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Our department has a strong tradition of student research and internships. You can get involved in cutting-edge research, gain valuable experience, explore career options, and strengthen your résumé. We will help you find a project that fits your interests and career goals. Here are some recent examples.

Earth Science and Physics double major Tom McLaughlin conducted research on Volcán de Colima, Mexico. Tom spent nine weeks researching volcano seismology in his internship at the Centre of Exchange and Research in Volcanology at the Universidad de Colima, Mexico. He was particularly excited about the internship because it was a brand new experience and gaves him the opportunity to work in the field as a geophysicist. Here, he works on a thermal camera aimed at Colima. At right, Tom (upper left in the photo) helps the team haul instrumentation up the slope of the volcano.

 

Earth Science major Bella Arroyo interned at the USDA National Soil Erosion Research Laboratory in West Lafayette, Indiana. At left, Bella solders equipment that will be used in the field. At right, she sieves soil samples to prepare them for lab testing.

 

 

 

Earth Science majors Yesenia Herrera and Paty Jaimes help restore a prairie on their summer internship with the USDA Forest Service at the Midewin National Tallgrass Prairie in Wilmington, Illinois. As McNair Scholars, Yesenia and Paty have significant experience conducting research and presenting it at scientific conferences. Yesenia studied carbon and oxygen isotope chemistry of limestone during a summer research opportunity at Stanford University. Paty studied the North Branch of the Chicago River to try to find ways to help protect the Albany Park neighborhood from flooding.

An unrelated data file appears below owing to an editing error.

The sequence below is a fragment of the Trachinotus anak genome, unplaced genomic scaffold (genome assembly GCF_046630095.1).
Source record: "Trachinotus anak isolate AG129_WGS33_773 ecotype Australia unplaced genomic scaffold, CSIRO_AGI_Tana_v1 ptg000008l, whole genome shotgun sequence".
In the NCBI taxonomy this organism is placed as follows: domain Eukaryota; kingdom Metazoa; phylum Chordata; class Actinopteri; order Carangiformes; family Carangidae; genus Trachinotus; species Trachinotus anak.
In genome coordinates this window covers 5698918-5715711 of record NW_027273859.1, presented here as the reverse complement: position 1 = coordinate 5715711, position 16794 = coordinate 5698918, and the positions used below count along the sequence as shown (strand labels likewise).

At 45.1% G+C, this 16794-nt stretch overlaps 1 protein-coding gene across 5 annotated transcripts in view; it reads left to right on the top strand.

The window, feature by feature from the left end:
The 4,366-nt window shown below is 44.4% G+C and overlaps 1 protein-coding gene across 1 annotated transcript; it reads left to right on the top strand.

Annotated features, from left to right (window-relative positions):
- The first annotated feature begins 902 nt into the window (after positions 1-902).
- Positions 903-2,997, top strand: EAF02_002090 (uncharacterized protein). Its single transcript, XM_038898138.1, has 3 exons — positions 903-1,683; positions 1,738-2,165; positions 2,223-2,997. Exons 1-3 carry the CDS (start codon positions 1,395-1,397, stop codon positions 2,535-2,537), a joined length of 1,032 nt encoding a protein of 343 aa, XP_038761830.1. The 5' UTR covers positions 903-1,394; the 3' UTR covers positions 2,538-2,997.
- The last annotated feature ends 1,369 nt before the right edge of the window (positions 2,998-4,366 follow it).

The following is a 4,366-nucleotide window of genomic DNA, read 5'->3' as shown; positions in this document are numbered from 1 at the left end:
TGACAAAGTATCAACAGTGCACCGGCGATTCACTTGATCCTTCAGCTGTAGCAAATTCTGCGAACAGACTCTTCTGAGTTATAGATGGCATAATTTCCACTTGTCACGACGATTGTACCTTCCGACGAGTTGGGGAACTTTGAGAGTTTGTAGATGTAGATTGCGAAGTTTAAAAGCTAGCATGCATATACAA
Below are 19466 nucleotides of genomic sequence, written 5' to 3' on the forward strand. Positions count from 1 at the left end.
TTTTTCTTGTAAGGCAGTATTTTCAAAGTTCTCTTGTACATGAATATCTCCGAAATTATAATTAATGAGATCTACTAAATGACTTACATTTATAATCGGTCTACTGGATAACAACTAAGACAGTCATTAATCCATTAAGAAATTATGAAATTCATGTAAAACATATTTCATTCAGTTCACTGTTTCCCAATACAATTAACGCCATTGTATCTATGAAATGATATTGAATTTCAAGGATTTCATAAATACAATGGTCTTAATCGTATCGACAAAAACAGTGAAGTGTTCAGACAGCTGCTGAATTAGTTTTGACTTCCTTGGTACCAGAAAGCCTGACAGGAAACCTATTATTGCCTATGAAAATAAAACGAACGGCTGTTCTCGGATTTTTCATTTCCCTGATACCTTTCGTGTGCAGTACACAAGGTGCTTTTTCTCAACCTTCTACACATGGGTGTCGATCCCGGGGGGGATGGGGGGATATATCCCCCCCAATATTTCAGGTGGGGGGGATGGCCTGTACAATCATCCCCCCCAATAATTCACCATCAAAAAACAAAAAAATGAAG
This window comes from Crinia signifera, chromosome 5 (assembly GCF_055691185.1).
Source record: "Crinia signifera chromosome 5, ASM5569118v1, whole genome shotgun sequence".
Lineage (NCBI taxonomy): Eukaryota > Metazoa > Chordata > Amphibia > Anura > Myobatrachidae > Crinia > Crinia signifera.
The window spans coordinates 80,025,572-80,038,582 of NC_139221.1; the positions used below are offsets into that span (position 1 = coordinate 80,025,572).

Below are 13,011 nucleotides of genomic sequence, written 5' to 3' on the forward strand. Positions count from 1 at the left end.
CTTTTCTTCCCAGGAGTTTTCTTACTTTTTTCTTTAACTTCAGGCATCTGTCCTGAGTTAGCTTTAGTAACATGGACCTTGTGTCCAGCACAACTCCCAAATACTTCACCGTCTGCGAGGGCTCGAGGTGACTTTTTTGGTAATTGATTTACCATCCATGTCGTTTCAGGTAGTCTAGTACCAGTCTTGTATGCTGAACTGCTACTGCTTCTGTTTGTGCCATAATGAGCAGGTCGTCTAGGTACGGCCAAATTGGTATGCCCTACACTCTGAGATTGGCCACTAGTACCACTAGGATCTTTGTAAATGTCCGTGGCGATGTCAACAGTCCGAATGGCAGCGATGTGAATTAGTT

Earth Science major Mariah Green prepares soil samples as part of her summer internship at the National Soil Erosion Research Laboratory in West Lafayette, Indiana. This is Mariah's second USDA lab: She also spent spring break with USDA scientists as part of the NEIU/USDA Spring Immersion program. At the National Center for Agricultural Utilization Research in Peoria, Illinois, she studied ways to create new polymers from agricultural products.
 
 
 
 
Jenna Palmer, a double major in Earth Science and Applied Mathematics, participated in a summer program at the Harvard School of Public Health. She spent four weeks doing research in epidemiology. Working with a renowned statistical geneticist, she investigated the degree to which certain genetic variants can be associated with Type II Diabetes. The following summer, she went to Brown University in Providence, Rhode Island for an 8-week Research Experience for Undergraduates on "Integrating Dynamics and Stochastics", working with a team on projects involving dynamical systems and probability theory.
 
 
 

Earth Science major James Beer helps a crew collecting ditch sediments during his internship at the National Soil Erosion Research Laboratory in Indiana. James is studying microcystins, a toxic cyanobacteria (blue-green algae, aka pond scum). He and his research team hope to find a better way to treat water to remove the harmful material.

 

 

Earth Science majors Jazmin Villegas (left) and Michelle Vasquez (right) run experiments at the National Soil Erosion Research Laboratory in Indiana. Jazmin rakes the big box of soil smooth, and then an indoor rain-maker simulates a storm that causes erosion and runoff. Michelle, working in a raincoat to stay dry in the indoor rainstorm, takes samples of runoff at timed intervals. These two students and their co-workers are investigating how to prevent soil erosion and keep fertilizers on agricultural fields from running off and polluting rivers and lakes.

Students in the Environmental Hydrology course researched flooding problems in Albany Park and presented their results to the North River Commission, a local citizen's group. The students made recommendations to the community on how to reduce damage due to flooding.

 

 

 

 

 

 

 

 

 

 

 

 

 

 

 

 

 

 

 

 

 

 

 

 

 

 

Earth Science Department

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